The Radical Camera: New York’s Photo League, 1936-1951, at the Jewish Museum
With its more than 140 photographs–often iconic, always engaging, and mostly taken on the streets of our beloved New York City, through the Depression, the War, and the post-war, ultimately red-baiting, years to follow–the Radical Camera exhibition at the Jewish Museum’s mansion-y home on Fifth Avenue would be a noteworthy addition to the season’s cultural offerings on its artistic merit alone. But add one of the greatest back-stories we’ve heard in a long time, and tell it well, through images and documents and archival footage, and the Jewish Museum’s Radical Camera: New York’s Photo League, 1936-1951, becomes one of our favorite museum shows of the year.
The story, which we knew next-to-nothing about before going to the Jewish Museum’s Radical Camera exhibition, is this: in the mid-1930s, at the height of the Great Depression, a group of idealistic young photographers–both amateur and professional, most of them first-generation Americans, many of them Jewish–banded together to form the Photo League. The photo league was a loose collective dedicated to documenting the real lives of real people, in the often-gritty streets of New York City. The political agenda of their work was very definitely of the socialist variety, and their “clubhouse” in Manhattan was an energizing mix of film school, gallery, darkroom, and salon. The Photo Leaguers were pioneers in the urban documentary movement, fanning out all over the city–though Coney Island, Harlem, and the Lower East Side were especially frequent settings–and their commitment to combining composition (usually striking) with narrative (usually compelling) as well as a close affinity for and relationship with their subjects would influence street photography for decades to come.
As is obvious from their work on display in the Jewish Museum’s Radical Camera exhibition, these photographers–Jerome Liebling, Sid Grossman, Lucy Ashjian, Aaron Siskind, Lisette Model, Ruth Orkin, and dozens more–produced many of the most famous images of New York City from that time, and certainly some of the most fascinating, both from an aesthetic as well as historical perspective. And then it all came crashing to an end during the witch hunts of the late 1940s, when the US Justice Department formerly declared the Photo League to be a subversive, and blacklisted the organization in 1947. After a couple of years of fighting back, their designation as a front for the Communist Party finally killed the Photo League for good in 1951. Fortunately for us, not before many years of exceptional photographic work was done… and is now on exhibition at the Jewish Museum’s great Radical Camera show.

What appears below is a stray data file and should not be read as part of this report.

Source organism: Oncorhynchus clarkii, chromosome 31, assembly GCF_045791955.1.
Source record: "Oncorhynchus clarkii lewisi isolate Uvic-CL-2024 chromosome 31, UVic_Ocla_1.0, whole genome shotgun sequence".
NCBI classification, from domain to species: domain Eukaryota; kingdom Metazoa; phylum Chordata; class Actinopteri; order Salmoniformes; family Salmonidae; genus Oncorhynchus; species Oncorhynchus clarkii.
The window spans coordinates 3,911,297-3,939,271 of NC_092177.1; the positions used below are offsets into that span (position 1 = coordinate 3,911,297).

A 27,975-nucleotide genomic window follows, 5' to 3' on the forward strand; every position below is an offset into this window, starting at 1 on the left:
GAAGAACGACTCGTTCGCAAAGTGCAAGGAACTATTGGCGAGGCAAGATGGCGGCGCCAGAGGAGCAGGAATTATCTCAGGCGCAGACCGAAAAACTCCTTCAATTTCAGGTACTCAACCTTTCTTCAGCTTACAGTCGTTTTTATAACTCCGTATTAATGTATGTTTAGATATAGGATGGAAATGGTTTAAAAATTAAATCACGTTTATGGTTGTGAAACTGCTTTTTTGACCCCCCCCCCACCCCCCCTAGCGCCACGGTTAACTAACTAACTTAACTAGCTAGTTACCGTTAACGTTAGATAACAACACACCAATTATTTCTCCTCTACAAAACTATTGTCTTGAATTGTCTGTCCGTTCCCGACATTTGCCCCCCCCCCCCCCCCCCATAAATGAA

The Radical Camera: New York’s Photo League, 1936-1951, at the Jewish Museum details
The Radical Camera exhibition will be at the Jewish Museum from now through March 25, 2012. The Jewish Museum is located on the corner of 92nd Street and Fifth Avenue, and is open on Saturday through Tuesday from 11:00 a.m. to 5:45 p.m. on Thursday until 8:00 p.m., and on Friday until 4:00 p.m. Closed Wednesdays. For more information about the Radical Camera exhibition, please see the Jewish Museum website, here.
Posted in NYC Events | Tagged Aaron Siskind • Jerome Liebling • Jewish Museum • Jewish Museum New York • Jewish Museum NYC • Lisette Model • Lucy Ashjian • New York's Photo League • Photo League • Ruth Orkin • Sid Grossman • The Jewish Museum • The Radical Camera